Mail-in rebate: RIP, and good riddance
The end of the mail-in rebate is near.Amen. Any system that depends on "breakage" (i.e. consumers not being able to use it) in order to function deserves to be junked. Read the article to see how integral this was to the whole rebate racket. When I worked at Microsoft, we used rebates to lower the "psychological price" of our games, knowing that only about 20% of consumers actually jumped through the hurdles necessary to obtain their $10 or whatever.
Its passing may not be mourned, not by consumers or even by retailers and manufacturers of electronic gear. The marketing tool forced customers through an onerous and usually confusing process of cutting out proof-of-purchase logos, Universal Product Code stripes or box-top flaps and mailing one of them along with receipts and an application to a post office box with nine numbers to obtain a discount — typically weeks or even months later.
Consumers did not like them and, it turns out, retailers and manufacturers ended up unhappy about them as well. In recent months, big chains like Best Buy and OfficeMax have announced their demise. Best Buy said that it had eliminated more than 65 percent of mail-in rebates, and by April they will be a relic. OfficeMax, the No. 3 office supplies store, made a clean sweep of them this summer. Internet rebates are also disappearing.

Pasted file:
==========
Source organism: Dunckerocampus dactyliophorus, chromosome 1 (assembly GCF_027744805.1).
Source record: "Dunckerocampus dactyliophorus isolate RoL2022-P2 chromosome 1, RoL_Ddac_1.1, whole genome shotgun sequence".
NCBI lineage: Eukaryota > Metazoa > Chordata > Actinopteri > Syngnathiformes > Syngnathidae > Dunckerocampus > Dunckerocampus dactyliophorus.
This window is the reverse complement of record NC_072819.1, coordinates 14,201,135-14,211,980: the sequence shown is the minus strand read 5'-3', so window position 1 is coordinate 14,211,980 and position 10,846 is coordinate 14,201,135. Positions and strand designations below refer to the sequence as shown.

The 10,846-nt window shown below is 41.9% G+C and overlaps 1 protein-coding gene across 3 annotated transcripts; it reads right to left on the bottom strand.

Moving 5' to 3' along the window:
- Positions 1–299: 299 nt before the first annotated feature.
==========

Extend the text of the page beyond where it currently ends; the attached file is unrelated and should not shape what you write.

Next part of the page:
I know that this improvement in our consumer life isn't going to solve global climate change or cure human stupidity, but it is the sort of baby step forward that makes the world a better place. If I ever make a contribution to society as positive as the elimination of the mail-in rebate, I know my time on earth will not have been wasted.